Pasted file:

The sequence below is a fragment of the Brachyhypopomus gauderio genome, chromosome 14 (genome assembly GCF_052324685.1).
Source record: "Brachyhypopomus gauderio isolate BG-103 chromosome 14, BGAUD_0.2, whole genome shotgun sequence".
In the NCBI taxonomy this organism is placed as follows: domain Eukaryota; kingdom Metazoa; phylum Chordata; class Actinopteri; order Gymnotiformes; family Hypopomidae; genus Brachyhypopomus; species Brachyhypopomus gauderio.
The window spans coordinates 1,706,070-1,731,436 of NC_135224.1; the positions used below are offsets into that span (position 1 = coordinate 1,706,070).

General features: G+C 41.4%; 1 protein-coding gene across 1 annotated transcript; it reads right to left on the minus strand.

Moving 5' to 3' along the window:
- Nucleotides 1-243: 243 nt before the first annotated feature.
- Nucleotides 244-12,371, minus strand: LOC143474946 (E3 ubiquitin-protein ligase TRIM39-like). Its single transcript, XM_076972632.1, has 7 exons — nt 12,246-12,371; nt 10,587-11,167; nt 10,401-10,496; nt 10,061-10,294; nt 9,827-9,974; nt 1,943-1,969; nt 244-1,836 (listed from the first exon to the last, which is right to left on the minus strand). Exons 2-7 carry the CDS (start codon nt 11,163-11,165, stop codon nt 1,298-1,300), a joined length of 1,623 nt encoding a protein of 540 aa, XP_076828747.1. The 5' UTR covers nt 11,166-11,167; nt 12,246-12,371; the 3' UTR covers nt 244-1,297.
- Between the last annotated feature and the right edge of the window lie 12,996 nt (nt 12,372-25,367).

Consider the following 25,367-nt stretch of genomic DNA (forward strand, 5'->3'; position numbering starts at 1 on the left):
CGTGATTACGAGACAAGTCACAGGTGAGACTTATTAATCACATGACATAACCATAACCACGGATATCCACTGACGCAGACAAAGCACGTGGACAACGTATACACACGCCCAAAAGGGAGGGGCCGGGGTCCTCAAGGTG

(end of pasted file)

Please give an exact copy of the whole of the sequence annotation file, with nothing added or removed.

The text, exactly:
The sequence below is a fragment of the Brachyhypopomus gauderio genome, chromosome 14 (genome assembly GCF_052324685.1).
Source record: "Brachyhypopomus gauderio isolate BG-103 chromosome 14, BGAUD_0.2, whole genome shotgun sequence".
In the NCBI taxonomy this organism is placed as follows: domain Eukaryota; kingdom Metazoa; phylum Chordata; class Actinopteri; order Gymnotiformes; family Hypopomidae; genus Brachyhypopomus; species Brachyhypopomus gauderio.
The window spans coordinates 1,706,070-1,731,436 of NC_135224.1; the positions used below are offsets into that span (position 1 = coordinate 1,706,070).

General features: G+C 41.4%; 1 protein-coding gene across 1 annotated transcript; it reads right to left on the minus strand.

Moving 5' to 3' along the window:
- Nucleotides 1-243: 243 nt before the first annotated feature.
- Nucleotides 244-12,371, minus strand: LOC143474946 (E3 ubiquitin-protein ligase TRIM39-like). Its single transcript, XM_076972632.1, has 7 exons — nt 12,246-12,371; nt 10,587-11,167; nt 10,401-10,496; nt 10,061-10,294; nt 9,827-9,974; nt 1,943-1,969; nt 244-1,836 (listed from the first exon to the last, which is right to left on the minus strand). Exons 2-7 carry the CDS (start codon nt 11,163-11,165, stop codon nt 1,298-1,300), a joined length of 1,623 nt encoding a protein of 540 aa, XP_076828747.1. The 5' UTR covers nt 11,166-11,167; nt 12,246-12,371; the 3' UTR covers nt 244-1,297.
- Between the last annotated feature and the right edge of the window lie 12,996 nt (nt 12,372-25,367).

Consider the following 25,367-nt stretch of genomic DNA (forward strand, 5'->3'; position numbering starts at 1 on the left):
CGTGATTACGAGACAAGTCACAGGTGAGACTTATTAATCACATGACATAACCATAACCACGGATATCCACTGACGCAGACAAAGCACGTGGACAACGTATACACACGCCCAAAAGGGAGGGGCCGGGGTCCTCAAGGTG